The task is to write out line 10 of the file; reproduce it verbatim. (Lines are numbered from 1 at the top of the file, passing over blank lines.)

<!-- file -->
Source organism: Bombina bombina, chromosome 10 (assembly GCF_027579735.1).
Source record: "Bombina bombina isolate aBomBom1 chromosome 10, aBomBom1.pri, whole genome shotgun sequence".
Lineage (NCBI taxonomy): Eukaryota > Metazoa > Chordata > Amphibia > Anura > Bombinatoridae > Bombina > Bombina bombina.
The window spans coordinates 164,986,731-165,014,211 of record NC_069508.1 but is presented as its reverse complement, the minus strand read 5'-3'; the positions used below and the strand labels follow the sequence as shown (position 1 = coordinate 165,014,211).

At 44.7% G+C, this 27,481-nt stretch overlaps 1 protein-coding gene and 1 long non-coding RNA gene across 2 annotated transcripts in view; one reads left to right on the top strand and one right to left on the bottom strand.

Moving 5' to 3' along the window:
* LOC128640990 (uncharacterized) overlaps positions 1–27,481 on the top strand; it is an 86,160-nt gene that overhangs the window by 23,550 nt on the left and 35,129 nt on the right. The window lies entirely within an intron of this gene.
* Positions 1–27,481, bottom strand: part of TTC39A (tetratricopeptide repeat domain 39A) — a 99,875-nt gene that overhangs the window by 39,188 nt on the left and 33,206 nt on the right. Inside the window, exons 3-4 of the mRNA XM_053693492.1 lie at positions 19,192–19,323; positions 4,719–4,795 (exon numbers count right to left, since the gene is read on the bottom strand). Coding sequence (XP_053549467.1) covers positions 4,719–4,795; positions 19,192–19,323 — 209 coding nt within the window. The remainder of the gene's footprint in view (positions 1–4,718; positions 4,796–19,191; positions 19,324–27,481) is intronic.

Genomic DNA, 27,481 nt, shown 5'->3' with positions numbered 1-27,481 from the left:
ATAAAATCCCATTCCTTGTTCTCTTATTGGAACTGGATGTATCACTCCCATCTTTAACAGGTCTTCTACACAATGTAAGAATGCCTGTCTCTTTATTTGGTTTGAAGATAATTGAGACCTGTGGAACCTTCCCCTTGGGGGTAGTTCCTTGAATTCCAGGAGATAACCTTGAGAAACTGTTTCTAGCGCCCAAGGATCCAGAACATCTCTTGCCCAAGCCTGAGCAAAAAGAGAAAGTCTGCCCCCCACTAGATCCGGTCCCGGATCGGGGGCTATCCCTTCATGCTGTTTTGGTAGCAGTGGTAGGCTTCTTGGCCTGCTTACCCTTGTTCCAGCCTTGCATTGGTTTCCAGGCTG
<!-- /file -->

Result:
ATAAAATCCCATTCCTTGTTCTCTTATTGGAACTGGATGTATCACTCCCATCTTTAACAGGTCTTCTACACAATGTAAGAATGCCTGTCTCTTTATTTGGTTTGAAGATAATTGAGACCTGTGGAACCTTCCCCTTGGGGGTAGTTCCTTGAATTCCAGGAGATAACCTTGAGAAACTGTTTCTAGCGCCCAAGGATCCAGAACATCTCTTGCCCAAGCCTGAGCAAAAAGAGAAAGTCTGCCCCCCACTAGATCCGGTCCCGGATCGGGGGCTATCCCTTCATGCTGTTTTGGTAGCAGTGGTAGGCTTCTTGGCCTGCTTACCCTTGTTCCAGCCTTGCATTGGTTTCCAGGCTG